"(ii) A list of and a proffer of reasonable access to things in his possession, custody, or control and upon which he intends to rely, and

"(iii) A list giving the names and addresses of all persons whom he intends to call as witnesses and indicating the relationship of each person to the invention in issue.

"(2) Dates for compliance with subparagraph (1) of this paragraph will be set in accordance with the following:

"(i) The date by which all parties may request service shall be not less than 10 days from the date of the order setting testimony times;

"(ii) The date for service by all junior parties shall be not less than 30 days from the date of the order setting such times;

"(iii) The date for service by the senior party shall be not less than 10 days from the date set for the close of testimony in chief of all junior parties.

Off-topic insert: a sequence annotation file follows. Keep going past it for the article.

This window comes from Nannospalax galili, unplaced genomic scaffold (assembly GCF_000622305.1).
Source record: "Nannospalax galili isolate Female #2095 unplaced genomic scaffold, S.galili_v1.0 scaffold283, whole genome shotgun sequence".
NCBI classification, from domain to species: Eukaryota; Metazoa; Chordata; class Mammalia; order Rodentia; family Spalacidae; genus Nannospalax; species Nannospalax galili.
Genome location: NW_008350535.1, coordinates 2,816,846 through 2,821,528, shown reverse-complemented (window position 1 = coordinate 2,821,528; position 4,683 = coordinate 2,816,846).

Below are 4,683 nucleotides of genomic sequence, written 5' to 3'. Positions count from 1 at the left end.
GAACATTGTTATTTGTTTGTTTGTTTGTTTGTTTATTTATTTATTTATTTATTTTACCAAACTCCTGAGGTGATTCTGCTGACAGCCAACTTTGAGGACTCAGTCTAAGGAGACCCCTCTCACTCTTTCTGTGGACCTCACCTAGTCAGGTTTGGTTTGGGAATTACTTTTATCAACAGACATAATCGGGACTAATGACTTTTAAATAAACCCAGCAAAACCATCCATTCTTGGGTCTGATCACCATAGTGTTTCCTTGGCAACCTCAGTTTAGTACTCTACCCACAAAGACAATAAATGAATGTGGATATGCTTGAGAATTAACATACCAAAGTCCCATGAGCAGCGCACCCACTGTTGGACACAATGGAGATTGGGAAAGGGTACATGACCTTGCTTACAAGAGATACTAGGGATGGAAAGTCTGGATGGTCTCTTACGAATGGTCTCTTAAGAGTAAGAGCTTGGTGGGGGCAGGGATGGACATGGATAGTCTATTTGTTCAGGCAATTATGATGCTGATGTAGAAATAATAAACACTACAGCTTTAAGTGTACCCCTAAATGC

"(3) Where more than two parties are involved and one of the junior parties is not entitled to take testimony as to a more senior party, the requirements of subparagraphs (1) and (2) of this paragraph shall not be applicable as between such parties.

"(b) The provisions of paragraph (a) of this rule are without prejudice to the right of a party, where appropriate, to obtain production of documents or things during cross-examination of an opponent's witness or during his own period for rebuttal testimony.

"(c) Upon motion (rule 243) brought by a party during the period for preparation for testimony, or thereafter as authorized under rule 245, and upon a showing that the interest of justice so requires, the Board of Patent Interferences may order additional discovery as to matters under the control of a party within the scope of the discovery rules of the Federal Rules of Civil Procedure, specifying the terms and conditions of such additional discovery. An order by the Board granting or denying a motion under this paragraph shall not be subject to review prior to a decision awarding priority.